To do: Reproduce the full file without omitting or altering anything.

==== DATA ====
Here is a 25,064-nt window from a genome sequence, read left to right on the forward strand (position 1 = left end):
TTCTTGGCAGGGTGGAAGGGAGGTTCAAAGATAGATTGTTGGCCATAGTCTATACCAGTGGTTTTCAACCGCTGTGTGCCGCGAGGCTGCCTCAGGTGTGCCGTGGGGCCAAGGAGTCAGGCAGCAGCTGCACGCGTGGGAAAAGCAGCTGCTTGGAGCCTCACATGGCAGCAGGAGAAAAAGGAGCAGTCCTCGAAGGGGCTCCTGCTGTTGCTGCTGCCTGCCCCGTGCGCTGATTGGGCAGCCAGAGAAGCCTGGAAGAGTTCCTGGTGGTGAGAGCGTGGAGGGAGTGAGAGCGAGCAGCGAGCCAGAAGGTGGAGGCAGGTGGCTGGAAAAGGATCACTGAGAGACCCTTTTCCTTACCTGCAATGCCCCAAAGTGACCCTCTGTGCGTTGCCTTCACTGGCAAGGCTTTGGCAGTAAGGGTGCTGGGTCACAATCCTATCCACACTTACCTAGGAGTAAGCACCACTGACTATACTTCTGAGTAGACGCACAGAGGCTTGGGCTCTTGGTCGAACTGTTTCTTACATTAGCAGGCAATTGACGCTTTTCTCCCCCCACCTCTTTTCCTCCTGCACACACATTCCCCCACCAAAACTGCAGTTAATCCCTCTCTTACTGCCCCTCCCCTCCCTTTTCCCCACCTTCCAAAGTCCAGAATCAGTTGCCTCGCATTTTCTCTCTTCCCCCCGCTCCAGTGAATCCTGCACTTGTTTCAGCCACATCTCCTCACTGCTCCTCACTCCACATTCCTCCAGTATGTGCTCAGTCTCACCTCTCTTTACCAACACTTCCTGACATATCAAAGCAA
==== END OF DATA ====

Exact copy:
Here is a 25,064-nt window from a genome sequence, read left to right on the forward strand (position 1 = left end):
TTCTTGGCAGGGTGGAAGGGAGGTTCAAAGATAGATTGTTGGCCATAGTCTATACCAGTGGTTTTCAACCGCTGTGTGCCGCGAGGCTGCCTCAGGTGTGCCGTGGGGCCAAGGAGTCAGGCAGCAGCTGCACGCGTGGGAAAAGCAGCTGCTTGGAGCCTCACATGGCAGCAGGAGAAAAAGGAGCAGTCCTCGAAGGGGCTCCTGCTGTTGCTGCTGCCTGCCCCGTGCGCTGATTGGGCAGCCAGAGAAGCCTGGAAGAGTTCCTGGTGGTGAGAGCGTGGAGGGAGTGAGAGCGAGCAGCGAGCCAGAAGGTGGAGGCAGGTGGCTGGAAAAGGATCACTGAGAGACCCTTTTCCTTACCTGCAATGCCCCAAAGTGACCCTCTGTGCGTTGCCTTCACTGGCAAGGCTTTGGCAGTAAGGGTGCTGGGTCACAATCCTATCCACACTTACCTAGGAGTAAGCACCACTGACTATACTTCTGAGTAGACGCACAGAGGCTTGGGCTCTTGGTCGAACTGTTTCTTACATTAGCAGGCAATTGACGCTTTTCTCCCCCCACCTCTTTTCCTCCTGCACACACATTCCCCCACCAAAACTGCAGTTAATCCCTCTCTTACTGCCCCTCCCCTCCCTTTTCCCCACCTTCCAAAGTCCAGAATCAGTTGCCTCGCATTTTCTCTCTTCCCCCCGCTCCAGTGAATCCTGCACTTGTTTCAGCCACATCTCCTCACTGCTCCTCACTCCACATTCCTCCAGTATGTGCTCAGTCTCACCTCTCTTTACCAACACTTCCTGACATATCAAAGCAA